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Section 2: Virtual Reality: History, Philosophy and Theory#

2.2 Origins of virtual reality#

As a three-dimensional computer graphics capability, VR enables the developer to create pictorial representations, abstract or naturalistic, and display them, with apparent depth, on a computer screen. A VR world can simulate the 'real' conditions of a hospital operating theatre, an aircraft landing, or a racing car in a wind tunnel, and it was in just these sorts of simulator scenarios that the earliest VR technologies began to develop.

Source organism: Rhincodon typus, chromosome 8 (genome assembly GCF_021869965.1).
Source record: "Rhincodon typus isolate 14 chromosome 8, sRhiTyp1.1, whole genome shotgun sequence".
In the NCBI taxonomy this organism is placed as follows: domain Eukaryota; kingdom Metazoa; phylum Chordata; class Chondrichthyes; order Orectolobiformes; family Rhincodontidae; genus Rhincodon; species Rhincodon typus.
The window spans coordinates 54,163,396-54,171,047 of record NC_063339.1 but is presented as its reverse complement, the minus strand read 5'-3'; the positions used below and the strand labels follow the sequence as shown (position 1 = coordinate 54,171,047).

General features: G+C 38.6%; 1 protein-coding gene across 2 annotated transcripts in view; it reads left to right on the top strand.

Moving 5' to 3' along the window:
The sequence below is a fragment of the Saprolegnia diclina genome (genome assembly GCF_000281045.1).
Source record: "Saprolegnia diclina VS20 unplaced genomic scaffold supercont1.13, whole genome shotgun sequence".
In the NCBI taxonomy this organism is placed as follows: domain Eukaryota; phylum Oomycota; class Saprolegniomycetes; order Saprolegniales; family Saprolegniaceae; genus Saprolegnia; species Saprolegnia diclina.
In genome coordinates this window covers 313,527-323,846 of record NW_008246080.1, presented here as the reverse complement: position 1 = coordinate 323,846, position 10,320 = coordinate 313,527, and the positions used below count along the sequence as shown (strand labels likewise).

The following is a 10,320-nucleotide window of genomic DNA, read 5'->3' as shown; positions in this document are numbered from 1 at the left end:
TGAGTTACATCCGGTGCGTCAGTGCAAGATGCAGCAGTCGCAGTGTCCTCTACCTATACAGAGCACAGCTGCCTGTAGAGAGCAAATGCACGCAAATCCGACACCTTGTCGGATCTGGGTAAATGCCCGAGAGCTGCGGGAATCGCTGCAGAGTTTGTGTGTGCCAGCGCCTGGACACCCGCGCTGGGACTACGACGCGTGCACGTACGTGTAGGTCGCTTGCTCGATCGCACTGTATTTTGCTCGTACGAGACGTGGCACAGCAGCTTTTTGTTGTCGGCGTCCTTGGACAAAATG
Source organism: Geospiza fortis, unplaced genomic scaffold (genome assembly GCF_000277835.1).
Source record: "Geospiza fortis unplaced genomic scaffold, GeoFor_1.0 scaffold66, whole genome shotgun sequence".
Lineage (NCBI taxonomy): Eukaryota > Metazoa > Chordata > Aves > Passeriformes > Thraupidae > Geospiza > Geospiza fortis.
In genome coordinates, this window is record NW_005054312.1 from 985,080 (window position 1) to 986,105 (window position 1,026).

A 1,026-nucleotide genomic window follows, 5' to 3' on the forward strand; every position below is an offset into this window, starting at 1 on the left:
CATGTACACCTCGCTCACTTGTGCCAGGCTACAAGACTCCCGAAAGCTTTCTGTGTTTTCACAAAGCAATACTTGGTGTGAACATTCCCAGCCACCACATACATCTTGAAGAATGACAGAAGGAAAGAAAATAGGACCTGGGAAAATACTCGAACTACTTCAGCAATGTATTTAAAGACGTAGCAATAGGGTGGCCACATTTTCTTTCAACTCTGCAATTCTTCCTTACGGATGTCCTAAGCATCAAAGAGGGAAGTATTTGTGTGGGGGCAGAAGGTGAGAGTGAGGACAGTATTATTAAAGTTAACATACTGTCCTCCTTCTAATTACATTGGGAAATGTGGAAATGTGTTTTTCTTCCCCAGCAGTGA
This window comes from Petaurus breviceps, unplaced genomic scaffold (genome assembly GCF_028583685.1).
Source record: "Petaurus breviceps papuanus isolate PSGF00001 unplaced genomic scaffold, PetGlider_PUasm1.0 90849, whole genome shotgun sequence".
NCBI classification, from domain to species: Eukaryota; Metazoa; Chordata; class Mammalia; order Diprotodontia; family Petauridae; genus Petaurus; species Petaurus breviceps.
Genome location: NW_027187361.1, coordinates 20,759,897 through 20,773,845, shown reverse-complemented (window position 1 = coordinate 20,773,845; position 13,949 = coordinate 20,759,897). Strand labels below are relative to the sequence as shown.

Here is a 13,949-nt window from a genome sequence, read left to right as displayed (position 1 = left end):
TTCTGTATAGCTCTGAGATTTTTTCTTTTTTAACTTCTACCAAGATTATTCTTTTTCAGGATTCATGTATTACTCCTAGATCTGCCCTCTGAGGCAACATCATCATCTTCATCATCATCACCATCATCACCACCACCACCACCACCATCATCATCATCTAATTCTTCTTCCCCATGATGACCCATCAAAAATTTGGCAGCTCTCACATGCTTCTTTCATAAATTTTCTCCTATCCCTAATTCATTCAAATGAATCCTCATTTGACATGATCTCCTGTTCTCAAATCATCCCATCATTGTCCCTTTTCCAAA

The earliest, pre-VR, simulators were devised for training personnel in circumstances where 'real-world' training could prove difficult, expensive or safety-critical. Prior to the development of video or computer graphics, simulators were constructed through a combination of mechanical gadgetry and flat illustrations or photographs. For example, an artillery view-finder could be rigged, via mechanical or electrical connections, to a large painted backdrop, representing the target zone, on which the trainee gunner's successful, or not-so-successful, aim could be displayed by embedded lights. The use of video, as it became available, obviously increased the functionality of such systems, enabling alternative backdrops (perhaps different airports in a commercial flight simulator) to be installed fairly easily. However, computer graphics had two fundamental advantages over this approach: flexibility and interactivity.

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